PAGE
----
• The company in question is in S&P/TSX60 and I may hold as many as 50 shares. The thing is, it's just this one company. I'm fine holding oil stocks, bank stocks, mining stocks, I just don't want to hold stock in a company which tried to extort money out of my wife's estate. You get +1 for 'do the math', though. A practical idea (doesn't stop me holding stock, but gives me a viable alternative). Also, interesting points on the socially responsible funds. Thanks. – ChrisInEdmonton May 16 '12 at 1:57
  • 50 shares of the fund or the offending stock? – JoeTaxpayer May 16 '12 at 2:49
  • @ChrisInEdmonton I'm quite skeptical that donating the money to charity is going to have equivalent effect as selling short. I'd expect that if many socially conscious people sold a stock short, it would have the effect of bringing down the price due to increased supply. JoeTaxpayer's claim that it's impractical is a logical error: the investor could likely focus on the "big fish". – glenviewjeff Jun 11 '13 at 22:01
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    It's impractical to do it precisely, and 100%. The volume held in indexes is so great that the few who would implement such a strategy of shorting are going to have zero effect. If only because those who feel strongly about these stocks are either buying the Socially Responsible funds, or individual stocks. – JoeTaxpayer Jun 12 '13 at 0:07
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Mutual funds invest according to their prospectus. If they declare that they match the investments to a certain index - then that's what they should do. If you don't want to be invested in a company that is part of that index, then don't invest in that fund.

Short-selling doesn't "exclude" your investment. You cannot sell your portion of the position in the fund to cover it.

Bottom line is that money has no smell. But if you want to avoid investing in a certain company and it is important to you - you should also avoid the funds that invest in it, and companies that own portions of it, and also probably the companies that buy their products or services. Otherwise, its just "nice talk" bigotry.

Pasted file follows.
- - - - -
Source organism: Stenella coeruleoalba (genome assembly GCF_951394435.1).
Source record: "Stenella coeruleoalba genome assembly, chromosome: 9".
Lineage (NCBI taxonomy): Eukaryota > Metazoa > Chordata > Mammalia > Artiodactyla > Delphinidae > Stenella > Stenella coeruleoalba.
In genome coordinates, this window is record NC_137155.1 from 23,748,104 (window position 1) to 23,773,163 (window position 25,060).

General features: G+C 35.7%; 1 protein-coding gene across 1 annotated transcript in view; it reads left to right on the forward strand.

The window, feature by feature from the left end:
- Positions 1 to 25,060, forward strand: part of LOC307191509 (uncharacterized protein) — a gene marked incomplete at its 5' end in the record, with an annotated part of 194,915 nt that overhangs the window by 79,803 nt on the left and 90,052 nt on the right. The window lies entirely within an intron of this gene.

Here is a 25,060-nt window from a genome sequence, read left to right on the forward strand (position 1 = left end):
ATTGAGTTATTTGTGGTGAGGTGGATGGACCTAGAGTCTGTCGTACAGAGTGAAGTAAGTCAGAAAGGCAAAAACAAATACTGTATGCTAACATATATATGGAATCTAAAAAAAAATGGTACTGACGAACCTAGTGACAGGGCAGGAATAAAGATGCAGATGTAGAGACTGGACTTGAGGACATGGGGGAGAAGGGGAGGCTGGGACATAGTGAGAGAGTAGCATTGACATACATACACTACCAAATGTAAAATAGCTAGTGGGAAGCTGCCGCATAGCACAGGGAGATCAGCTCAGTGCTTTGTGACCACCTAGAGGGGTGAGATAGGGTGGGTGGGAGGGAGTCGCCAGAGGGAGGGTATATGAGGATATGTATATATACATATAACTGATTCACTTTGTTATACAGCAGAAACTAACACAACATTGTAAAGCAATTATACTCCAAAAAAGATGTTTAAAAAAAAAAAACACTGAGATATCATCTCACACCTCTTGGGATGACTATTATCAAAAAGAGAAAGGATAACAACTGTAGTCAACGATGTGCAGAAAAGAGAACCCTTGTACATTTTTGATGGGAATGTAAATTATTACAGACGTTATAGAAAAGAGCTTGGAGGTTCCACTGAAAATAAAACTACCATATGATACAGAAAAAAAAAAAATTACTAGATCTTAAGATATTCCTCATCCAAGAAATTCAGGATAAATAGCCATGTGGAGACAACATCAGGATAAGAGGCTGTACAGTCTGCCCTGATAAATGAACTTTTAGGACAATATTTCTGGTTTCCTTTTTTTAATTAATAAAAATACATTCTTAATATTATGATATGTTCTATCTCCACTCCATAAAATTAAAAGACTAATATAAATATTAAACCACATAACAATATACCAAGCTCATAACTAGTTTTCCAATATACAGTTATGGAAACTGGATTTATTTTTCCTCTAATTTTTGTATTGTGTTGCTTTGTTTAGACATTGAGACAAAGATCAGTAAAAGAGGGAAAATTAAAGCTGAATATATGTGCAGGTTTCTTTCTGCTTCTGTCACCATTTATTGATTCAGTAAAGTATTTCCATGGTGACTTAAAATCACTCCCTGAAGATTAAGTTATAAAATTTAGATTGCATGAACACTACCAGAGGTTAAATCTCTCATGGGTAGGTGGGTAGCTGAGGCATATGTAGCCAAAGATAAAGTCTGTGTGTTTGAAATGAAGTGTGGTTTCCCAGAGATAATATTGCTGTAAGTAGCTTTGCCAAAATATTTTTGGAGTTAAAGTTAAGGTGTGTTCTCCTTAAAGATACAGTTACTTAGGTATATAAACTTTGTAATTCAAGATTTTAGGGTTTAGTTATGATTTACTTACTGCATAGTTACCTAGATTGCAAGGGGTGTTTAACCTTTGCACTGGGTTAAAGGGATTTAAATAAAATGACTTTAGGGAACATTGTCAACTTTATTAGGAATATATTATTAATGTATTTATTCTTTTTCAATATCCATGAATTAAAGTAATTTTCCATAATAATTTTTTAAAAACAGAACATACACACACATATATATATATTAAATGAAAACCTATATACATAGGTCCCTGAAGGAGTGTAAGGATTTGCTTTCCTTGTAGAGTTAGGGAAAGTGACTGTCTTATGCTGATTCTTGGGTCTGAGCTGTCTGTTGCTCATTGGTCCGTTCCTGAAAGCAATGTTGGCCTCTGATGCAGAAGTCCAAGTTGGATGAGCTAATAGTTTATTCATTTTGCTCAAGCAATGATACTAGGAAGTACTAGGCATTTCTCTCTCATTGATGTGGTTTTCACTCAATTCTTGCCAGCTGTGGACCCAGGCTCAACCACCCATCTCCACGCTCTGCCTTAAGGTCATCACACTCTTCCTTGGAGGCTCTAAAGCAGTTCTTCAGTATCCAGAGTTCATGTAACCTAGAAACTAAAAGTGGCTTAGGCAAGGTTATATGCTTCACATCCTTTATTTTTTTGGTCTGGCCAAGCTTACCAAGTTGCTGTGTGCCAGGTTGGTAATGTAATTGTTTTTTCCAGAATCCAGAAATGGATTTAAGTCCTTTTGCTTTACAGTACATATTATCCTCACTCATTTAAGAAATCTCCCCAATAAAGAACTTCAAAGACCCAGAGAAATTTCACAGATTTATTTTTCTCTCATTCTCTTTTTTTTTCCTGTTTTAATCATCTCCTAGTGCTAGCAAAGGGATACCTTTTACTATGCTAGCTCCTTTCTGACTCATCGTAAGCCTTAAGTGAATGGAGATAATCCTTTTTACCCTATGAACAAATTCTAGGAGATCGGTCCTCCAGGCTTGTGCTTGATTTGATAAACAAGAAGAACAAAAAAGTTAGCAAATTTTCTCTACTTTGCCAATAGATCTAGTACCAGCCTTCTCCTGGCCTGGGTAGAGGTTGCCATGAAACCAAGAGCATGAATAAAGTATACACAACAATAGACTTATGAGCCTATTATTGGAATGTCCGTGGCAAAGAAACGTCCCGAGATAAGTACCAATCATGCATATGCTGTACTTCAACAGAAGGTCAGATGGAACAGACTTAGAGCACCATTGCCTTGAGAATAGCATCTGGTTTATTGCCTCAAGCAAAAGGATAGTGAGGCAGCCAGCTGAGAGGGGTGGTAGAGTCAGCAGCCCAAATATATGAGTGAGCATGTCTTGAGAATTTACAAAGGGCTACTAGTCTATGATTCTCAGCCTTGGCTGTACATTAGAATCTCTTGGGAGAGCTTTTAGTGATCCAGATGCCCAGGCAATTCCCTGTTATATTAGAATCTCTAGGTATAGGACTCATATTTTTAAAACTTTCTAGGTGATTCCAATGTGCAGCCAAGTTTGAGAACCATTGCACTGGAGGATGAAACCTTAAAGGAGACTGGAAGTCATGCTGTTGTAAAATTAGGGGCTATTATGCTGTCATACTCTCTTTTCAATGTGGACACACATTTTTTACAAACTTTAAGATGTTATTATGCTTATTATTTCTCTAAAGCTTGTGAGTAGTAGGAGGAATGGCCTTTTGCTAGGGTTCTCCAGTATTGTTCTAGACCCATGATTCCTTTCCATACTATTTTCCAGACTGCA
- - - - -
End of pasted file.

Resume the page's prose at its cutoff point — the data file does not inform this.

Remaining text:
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    +1 for forcefully pointing out that short-selling does not exclude the investment. – Dilip Sarwate May 15 '12 at 20:20
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    littleadv, I've given you a +1, but I'd like if you could elaborate a bit on how short-selling wouldn't exclude my position. If my holdings in the mutual fund account for 10 shares, and I short 10 shares, I realise I'm actually borrowing the shares from someone else, but my net ownership would appear to be 0 in that specific company? The rest of your answer is easy to understand and well worth my +1. – ChrisInEdmonton May 16 '12 at 1:51
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    I'm not sure I follow... You have 1% of the ownership through the fund. That's not the shares you're using for your short, so you're borrowing some more. When the short is called - you cannot sell the 1% you own, so you end up with either gain or loss, but it doesn't change your ownership stake. – littleadv May 16 '12 at 1:56
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    littleadv, my reasoning is that I have +10 shares in the mutual fund and -10 shares by short selling. I realise they are not the SAME shares; I think short selling means I'm borrowing the broker's shares, certainly not my own. Is that correct? – ChrisInEdmonton May 16 '12 at 2:01
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    @ChrisInEdmonton yes, but then what's the point? You wanted to avoid ownership, and you haven't avoided it, instead you "own" twice as much: those that you own through the fund and those that you borrowed. – littleadv May 16 '12 at 6:17